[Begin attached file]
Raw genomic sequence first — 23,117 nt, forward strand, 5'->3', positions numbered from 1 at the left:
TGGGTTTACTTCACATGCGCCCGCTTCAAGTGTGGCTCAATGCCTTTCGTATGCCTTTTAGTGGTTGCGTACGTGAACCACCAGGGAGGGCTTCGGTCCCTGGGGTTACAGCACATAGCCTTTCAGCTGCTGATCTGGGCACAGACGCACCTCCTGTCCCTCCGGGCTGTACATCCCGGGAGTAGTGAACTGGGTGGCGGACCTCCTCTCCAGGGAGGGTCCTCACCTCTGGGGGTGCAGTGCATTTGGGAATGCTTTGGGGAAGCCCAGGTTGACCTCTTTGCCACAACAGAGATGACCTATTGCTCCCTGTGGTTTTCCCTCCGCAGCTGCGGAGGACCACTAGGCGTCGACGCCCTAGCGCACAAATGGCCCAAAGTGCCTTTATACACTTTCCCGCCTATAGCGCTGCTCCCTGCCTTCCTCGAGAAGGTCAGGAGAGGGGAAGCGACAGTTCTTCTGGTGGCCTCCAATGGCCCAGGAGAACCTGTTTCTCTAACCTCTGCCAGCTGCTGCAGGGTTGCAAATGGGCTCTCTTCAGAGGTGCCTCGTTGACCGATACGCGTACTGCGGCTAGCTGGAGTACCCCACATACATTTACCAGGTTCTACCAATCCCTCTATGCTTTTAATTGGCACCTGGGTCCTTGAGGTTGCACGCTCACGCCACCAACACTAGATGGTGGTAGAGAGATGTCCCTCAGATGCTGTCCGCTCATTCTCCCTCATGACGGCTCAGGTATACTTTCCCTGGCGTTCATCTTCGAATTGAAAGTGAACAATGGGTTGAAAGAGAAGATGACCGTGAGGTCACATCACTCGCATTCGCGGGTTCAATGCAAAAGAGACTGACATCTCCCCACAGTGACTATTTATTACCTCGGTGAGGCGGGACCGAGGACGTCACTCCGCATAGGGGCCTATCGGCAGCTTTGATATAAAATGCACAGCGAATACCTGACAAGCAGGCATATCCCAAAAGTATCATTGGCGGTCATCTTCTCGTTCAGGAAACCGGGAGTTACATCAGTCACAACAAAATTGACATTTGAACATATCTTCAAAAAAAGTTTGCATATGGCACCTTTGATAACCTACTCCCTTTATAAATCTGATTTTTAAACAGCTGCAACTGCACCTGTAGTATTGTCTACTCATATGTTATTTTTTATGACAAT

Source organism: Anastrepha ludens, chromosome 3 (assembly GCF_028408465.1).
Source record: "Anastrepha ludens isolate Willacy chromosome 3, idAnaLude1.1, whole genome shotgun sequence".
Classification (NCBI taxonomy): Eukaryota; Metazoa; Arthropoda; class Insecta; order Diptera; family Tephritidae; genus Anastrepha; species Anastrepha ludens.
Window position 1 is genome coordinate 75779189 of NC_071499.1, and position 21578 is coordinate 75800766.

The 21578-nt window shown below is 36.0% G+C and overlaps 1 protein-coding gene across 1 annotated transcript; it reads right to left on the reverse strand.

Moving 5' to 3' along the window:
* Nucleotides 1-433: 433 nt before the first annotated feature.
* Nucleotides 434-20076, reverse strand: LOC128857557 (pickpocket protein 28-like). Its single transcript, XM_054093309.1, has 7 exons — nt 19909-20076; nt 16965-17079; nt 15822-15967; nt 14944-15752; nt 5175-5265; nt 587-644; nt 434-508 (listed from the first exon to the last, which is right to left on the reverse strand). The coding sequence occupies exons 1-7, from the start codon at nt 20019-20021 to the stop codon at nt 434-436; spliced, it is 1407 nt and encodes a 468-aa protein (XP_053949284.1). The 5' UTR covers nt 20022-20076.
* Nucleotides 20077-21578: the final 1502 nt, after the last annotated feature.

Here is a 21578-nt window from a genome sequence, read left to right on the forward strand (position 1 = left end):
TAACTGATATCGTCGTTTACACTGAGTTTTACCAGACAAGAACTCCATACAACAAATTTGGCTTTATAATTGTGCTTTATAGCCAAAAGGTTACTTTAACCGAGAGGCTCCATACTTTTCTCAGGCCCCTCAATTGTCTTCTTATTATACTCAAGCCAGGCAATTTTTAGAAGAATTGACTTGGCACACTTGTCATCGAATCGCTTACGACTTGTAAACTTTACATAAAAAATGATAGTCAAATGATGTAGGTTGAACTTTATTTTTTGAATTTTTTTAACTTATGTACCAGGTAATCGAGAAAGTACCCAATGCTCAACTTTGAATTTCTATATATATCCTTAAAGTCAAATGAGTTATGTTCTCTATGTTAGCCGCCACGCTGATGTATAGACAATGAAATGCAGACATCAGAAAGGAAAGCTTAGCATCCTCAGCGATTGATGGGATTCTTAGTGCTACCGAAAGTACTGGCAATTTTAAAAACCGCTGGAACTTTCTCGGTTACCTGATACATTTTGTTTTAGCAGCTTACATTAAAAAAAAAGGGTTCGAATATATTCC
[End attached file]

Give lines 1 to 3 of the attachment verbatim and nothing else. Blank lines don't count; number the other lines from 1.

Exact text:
Raw genomic sequence first — 23,117 nt, forward strand, 5'->3', positions numbered from 1 at the left:
TGGGTTTACTTCACATGCGCCCGCTTCAAGTGTGGCTCAATGCCTTTCGTATGCCTTTTAGTGGTTGCGTACGTGAACCACCAGGGAGGGCTTCGGTCCCTGGGGTTACAGCACATAGCCTTTCAGCTGCTGATCTGGGCACAGACGCACCTCCTGTCCCTCCGGGCTGTACATCCCGGGAGTAGTGAACTGGGTGGCGGACCTCCTCTCCAGGGAGGGTCCTCACCTCTGGGGGTGCAGTGCATTTGGGAATGCTTTGGGGAAGCCCAGGTTGACCTCTTTGCCACAACAGAGATGACCTATTGCTCCCTGTGGTTTTCCCTCCGCAGCTGCGGAGGACCACTAGGCGTCGACGCCCTAGCGCACAAATGGCCCAAAGTGCCTTTATACACTTTCCCGCCTATAGCGCTGCTCCCTGCCTTCCTCGAGAAGGTCAGGAGAGGGGAAGCGACAGTTCTTCTGGTGGCCTCCAATGGCCCAGGAGAACCTGTTTCTCTAACCTCTGCCAGCTGCTGCAGGGTTGCAAATGGGCTCTCTTCAGAGGTGCCTCGTTGACCGATACGCGTACTGCGGCTAGCTGGAGTACCCCACATACATTTACCAGGTTCTACCAATCCCTCTATGCTTTTAATTGGCACCTGGGTCCTTGAGGTTGCACGCTCACGCCACCAACACTAGATGGTGGTAGAGAGATGTCCCTCAGATGCTGTCCGCTCATTCTCCCTCATGACGGCTCAGGTATACTTTCCCTGGCGTTCATCTTCGAATTGAAAGTGAACAATGGGTTGAAAGAGAAGATGACCGTGAGGTCACATCACTCGCATTCGCGGGTTCAATGCAAAAGAGACTGACATCTCCCCACAGTGACTATTTATTACCTCGGTGAGGCGGGACCGAGGACGTCACTCCGCATAGGGGCCTATCGGCAGCTTTGATATAAAATGCACAGCGAATACCTGACAAGCAGGCATATCCCAAAAGTATCATTGGCGGTCATCTTCTCGTTCAGGAAACCGGGAGTTACATCAGTCACAACAAAATTGACATTTGAACATATCTTCAAAAAAAGTTTGCATATGGCACCTTTGATAACCTACTCCCTTTATAAATCTGATTTTTAAACAGCTGCAACTGCACCTGTAGTATTGTCTACTCATATGTTATTTTTTATGACAAT

Source organism: Anastrepha ludens, chromosome 3 (assembly GCF_028408465.1).